Last September TCCIM hosted an event in which senior associates of Fraser Institute, an internationally well-known rating agency, introduced various indicators that determine and measure the economic freedom across the world. Introducing Iran’s rather feeble positioning in the economic freedom rankings it was stressed that Iran needs to improve its rating in order to attract foreign investors and enhance its economic landscape. Following that event and in an effort to identify the challenges and
The Fraser institute has introduced 5 indexes that determine economic freedom, which includes: size of government; legal system and property rights; sound money; freedom to trade internationally and regulation. At the moment standing at a grim spot of 150th among 159 countries and therefore being amongst the 10 least economically free countries in the world, portrays a rather off-putting and uninviting image of the economic climate of Iran which not only discourages the foreign investors to come to the country but also forces the resourceful Iranians to leave their country and invest elsewhere.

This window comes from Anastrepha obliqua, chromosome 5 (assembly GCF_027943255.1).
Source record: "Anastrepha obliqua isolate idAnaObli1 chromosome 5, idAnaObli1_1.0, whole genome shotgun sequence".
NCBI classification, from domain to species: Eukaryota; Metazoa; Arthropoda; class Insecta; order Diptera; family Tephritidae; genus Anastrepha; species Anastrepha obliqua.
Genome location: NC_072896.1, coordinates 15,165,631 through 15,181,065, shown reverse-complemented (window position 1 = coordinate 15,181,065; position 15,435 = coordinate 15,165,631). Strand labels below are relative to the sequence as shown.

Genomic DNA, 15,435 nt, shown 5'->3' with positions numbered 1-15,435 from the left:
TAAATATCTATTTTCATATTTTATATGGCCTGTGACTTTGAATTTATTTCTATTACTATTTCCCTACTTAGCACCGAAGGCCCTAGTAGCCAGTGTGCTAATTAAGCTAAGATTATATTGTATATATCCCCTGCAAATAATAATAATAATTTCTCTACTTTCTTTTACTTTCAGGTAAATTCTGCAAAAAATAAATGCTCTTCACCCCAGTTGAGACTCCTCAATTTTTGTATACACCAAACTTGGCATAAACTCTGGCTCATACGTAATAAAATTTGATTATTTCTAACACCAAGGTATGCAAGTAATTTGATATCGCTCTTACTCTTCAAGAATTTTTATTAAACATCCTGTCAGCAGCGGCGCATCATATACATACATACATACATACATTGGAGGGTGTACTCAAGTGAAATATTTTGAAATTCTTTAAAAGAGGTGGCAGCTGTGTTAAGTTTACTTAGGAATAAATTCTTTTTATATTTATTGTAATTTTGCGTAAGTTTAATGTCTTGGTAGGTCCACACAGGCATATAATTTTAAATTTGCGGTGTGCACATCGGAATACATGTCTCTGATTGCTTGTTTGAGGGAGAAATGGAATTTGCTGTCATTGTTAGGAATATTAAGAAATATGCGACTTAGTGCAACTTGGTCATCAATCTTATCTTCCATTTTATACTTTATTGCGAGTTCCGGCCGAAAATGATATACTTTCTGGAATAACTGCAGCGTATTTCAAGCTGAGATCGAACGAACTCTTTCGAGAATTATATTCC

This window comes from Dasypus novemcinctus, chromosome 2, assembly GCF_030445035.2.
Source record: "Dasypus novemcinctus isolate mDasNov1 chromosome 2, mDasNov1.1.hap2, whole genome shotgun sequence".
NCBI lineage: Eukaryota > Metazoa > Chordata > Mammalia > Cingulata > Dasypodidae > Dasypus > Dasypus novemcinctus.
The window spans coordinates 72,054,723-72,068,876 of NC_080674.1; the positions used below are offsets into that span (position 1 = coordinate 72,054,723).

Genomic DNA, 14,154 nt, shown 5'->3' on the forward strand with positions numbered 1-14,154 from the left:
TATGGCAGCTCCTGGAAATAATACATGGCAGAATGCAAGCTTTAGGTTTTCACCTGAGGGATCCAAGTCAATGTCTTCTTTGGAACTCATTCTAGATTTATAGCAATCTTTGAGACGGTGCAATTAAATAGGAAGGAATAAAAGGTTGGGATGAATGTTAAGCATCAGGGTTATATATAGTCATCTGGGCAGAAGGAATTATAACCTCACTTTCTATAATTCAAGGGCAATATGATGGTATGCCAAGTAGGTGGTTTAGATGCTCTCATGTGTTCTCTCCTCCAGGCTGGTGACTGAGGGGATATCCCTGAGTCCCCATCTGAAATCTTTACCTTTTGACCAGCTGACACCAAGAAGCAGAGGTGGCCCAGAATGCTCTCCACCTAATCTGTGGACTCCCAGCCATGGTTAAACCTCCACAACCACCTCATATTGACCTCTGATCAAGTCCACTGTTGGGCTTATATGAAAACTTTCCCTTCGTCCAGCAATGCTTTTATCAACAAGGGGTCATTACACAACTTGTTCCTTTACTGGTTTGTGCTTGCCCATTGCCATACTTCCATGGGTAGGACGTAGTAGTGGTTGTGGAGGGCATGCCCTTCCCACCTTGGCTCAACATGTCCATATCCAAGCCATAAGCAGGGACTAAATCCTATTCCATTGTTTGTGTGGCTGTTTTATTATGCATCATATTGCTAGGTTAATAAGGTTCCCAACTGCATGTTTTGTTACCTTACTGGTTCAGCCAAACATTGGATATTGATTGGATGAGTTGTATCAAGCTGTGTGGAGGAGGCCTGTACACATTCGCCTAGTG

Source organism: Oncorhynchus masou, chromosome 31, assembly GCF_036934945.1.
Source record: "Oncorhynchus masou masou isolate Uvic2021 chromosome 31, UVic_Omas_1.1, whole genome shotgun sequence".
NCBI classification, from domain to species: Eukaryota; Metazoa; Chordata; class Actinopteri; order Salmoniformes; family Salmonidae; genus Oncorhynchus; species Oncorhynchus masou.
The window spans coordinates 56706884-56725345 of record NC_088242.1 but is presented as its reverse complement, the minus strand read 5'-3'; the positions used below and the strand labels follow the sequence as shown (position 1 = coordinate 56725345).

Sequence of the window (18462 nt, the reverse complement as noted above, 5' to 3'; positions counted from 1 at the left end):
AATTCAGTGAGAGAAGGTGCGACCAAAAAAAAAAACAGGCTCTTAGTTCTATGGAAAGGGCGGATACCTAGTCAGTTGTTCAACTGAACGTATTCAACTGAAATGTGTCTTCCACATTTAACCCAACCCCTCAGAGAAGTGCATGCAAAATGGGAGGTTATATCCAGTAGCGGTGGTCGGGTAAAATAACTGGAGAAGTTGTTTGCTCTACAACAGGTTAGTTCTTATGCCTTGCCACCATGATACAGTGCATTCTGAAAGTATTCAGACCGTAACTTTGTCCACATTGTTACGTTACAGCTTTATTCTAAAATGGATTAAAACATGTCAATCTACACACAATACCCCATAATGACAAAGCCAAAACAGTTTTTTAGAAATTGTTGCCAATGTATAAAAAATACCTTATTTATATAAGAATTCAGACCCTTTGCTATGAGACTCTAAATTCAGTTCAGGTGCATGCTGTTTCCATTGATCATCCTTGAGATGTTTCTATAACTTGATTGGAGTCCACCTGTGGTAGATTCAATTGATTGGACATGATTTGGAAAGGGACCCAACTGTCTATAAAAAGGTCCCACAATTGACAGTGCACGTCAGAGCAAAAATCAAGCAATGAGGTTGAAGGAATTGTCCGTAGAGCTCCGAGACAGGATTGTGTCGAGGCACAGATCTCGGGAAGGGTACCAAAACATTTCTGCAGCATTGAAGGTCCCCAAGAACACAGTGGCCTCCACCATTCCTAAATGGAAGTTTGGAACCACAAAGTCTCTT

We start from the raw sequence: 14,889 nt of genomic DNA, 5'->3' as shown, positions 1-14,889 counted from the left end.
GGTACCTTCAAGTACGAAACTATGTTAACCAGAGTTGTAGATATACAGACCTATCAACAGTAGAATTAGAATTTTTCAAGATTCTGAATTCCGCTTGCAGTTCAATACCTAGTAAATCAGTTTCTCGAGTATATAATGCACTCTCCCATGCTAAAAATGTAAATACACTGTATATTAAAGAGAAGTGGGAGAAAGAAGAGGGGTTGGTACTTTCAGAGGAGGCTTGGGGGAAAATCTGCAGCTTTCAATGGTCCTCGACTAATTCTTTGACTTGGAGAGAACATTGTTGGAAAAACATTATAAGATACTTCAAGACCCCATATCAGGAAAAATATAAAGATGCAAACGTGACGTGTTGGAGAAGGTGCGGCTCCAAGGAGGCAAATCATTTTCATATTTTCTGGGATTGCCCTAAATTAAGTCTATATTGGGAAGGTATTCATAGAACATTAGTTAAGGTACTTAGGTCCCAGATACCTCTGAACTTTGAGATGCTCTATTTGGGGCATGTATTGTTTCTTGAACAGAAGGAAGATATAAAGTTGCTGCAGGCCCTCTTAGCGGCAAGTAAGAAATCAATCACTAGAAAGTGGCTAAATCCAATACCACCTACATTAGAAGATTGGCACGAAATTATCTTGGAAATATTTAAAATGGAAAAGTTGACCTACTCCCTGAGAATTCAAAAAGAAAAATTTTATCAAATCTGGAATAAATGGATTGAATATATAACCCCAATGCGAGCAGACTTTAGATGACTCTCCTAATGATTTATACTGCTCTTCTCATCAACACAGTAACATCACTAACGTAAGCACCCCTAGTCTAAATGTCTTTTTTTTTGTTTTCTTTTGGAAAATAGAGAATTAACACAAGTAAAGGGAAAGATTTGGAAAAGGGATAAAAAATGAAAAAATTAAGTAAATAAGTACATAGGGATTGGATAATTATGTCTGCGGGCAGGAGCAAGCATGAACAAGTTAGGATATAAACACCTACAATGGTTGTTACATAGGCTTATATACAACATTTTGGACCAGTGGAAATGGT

The Center of Investment and Consultancy Services of Iran Chamber of Commerce has been hosting a series of meetings over the past few months discussing the indexes introduced by Fraser the last of which was on the topic of the regulation index. In these meetings representatives of the government as well as the private sector were present and expressed their views regarding Iran’s ranking and what they perceived to be the solution to improve this ranking. One of the points that was frequently raised in all of these meetings was that the information and data based on which Iran’s ranking has been determined is not accurate and that Iran’s circumstances are not as grim as they have been portrayed in the Fraser report which comes down to the lack of correspondence with the international community and statistical and rating agencies. Therefore, the first step is to become more proactive and form a better relation with statistical companies and agencies in order to provide them with more accurate data and facts and figures regarding Iran, which in return would lead to improvement in country’s rating.
Further, it was discussed that having a more powerful and hands on private sector in the economic field, is equivalent to a reduction in size of government; having better access to sound money; having more freedom to trade internationally; and having a healthier and better functioning regulation system which would ultimately result in much more presentable indexes. All the while, it is important to distinguish between the real private sector and the private sector, which is financed and supported by the government, and sub-sectors of the government and improve the circumstances for the former group.
Upon drafting the reports of these meetings, which is currently in the process, they will be put into consultation with the Fraser Institute to ultimately come up with practical steps to improve Iran’s rating and its position in international rankings.